Stallman and FSF start anti-ACTA campaign

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Stallman and FSF start anti-ACTA campaign

Calls for the free software movement to mobilise.

Richard Stallman and the Free Software Federation have issued a call to arms for the free software movement to mobilise against the Anti-Counterfeiting Trade Agreement (ACTA) currently being negotiated.

In an extended posting on the FSF web site Stallman [pictured] called on people around the world to sign a declaration calling for severe limits on the powers being proposed in ACTA, or better yet the scrapping of the entire treaty currently being hammered out by politicians and industry.

“Those politicians serve the big music and movie companies,” he wrote.

“They intend to impose what those companies want - first on 40-odd countries, then on the world. They won't heed civic-minded suggestions offered in a reasonable spirit that assumes their good will.”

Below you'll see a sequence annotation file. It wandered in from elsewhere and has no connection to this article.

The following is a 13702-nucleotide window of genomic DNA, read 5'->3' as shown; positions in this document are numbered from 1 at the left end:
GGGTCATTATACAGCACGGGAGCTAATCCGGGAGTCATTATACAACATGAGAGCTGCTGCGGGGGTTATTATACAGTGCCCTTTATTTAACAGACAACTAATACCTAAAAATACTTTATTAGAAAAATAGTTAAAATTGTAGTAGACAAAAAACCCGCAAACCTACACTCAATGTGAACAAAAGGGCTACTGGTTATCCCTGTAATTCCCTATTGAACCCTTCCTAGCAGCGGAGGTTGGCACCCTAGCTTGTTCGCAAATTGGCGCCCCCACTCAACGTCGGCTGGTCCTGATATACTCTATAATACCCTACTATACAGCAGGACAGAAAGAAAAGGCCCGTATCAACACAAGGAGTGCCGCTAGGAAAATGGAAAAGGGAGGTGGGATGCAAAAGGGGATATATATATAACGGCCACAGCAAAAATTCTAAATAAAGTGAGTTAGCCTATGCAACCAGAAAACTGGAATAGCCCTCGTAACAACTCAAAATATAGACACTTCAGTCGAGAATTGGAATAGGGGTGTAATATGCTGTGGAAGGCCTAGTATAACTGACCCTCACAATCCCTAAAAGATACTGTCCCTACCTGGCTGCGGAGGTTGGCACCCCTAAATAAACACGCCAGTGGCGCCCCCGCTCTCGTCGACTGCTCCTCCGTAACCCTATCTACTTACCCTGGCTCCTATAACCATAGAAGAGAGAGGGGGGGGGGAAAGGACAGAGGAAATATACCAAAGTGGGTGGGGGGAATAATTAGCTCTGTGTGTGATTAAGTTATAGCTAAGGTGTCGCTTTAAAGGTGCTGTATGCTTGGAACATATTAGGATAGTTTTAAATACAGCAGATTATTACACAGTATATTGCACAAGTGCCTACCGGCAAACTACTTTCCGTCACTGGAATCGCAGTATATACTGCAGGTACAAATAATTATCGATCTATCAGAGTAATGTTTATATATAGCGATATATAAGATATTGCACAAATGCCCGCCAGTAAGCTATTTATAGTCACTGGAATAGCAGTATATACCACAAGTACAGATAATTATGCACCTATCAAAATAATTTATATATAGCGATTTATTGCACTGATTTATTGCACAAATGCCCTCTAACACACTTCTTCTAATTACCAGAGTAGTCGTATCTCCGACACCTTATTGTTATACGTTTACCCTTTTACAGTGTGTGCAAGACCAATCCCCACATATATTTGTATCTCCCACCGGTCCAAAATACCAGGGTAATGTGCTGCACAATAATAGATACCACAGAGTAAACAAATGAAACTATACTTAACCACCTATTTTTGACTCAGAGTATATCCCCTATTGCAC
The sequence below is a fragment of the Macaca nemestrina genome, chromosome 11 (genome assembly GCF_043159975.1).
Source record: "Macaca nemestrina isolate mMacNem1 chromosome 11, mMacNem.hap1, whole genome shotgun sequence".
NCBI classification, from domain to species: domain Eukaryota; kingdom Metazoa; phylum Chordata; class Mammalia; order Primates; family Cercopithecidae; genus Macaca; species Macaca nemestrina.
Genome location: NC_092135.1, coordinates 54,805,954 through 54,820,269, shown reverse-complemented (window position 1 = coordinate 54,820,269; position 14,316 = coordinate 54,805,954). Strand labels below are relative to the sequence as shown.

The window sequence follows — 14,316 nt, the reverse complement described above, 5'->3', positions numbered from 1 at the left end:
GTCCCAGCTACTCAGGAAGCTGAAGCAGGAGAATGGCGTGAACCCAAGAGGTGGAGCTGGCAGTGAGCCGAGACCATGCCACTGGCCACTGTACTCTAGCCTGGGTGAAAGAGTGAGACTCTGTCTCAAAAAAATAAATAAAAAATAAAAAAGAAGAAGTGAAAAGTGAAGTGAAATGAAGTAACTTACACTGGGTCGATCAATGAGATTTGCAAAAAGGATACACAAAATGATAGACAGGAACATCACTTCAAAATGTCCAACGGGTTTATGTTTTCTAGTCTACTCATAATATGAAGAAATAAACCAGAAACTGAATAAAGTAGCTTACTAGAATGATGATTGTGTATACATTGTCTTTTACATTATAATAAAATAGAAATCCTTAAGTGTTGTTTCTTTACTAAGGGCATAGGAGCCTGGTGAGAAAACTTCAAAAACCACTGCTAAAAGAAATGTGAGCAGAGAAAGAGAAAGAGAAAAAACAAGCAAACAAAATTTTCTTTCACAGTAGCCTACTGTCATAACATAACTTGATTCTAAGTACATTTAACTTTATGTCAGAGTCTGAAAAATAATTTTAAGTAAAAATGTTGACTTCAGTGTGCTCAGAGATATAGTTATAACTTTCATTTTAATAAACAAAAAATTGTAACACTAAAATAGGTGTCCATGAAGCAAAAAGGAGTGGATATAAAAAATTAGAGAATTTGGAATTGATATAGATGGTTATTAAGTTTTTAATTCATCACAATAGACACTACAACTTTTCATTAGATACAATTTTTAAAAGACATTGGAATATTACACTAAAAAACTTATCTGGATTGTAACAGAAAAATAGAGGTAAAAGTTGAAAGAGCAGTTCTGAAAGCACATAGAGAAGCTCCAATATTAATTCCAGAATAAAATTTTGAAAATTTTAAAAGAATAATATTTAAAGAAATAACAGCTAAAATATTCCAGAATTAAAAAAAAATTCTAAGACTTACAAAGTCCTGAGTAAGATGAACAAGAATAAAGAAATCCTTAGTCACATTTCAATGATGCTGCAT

An online petition site has been set up and the declaration is designed not to interfere with the Wellington Declaration, which has similar goals.

The controversial ACTA treaty, which would seek to impose global copyright and anti-piracy rules among signatories, was published for the first time in April after more than a year of secret negotiations.

"Now that some details of ACTA have been made public, we know that our previous concerns were justified,” said FSF's operations manager John Sullivan.

“We are asking the free software community to join us in speaking out against this attack on the public's freedom, and I hope that people will not only sign the statement, but also write and publish their own specific thoughts about the issues. This is a time for people to show -- in as many ways as possible -- that they value the freedoms ACTA threatens.”

For more on ACTA, see iTnews' full commentary.

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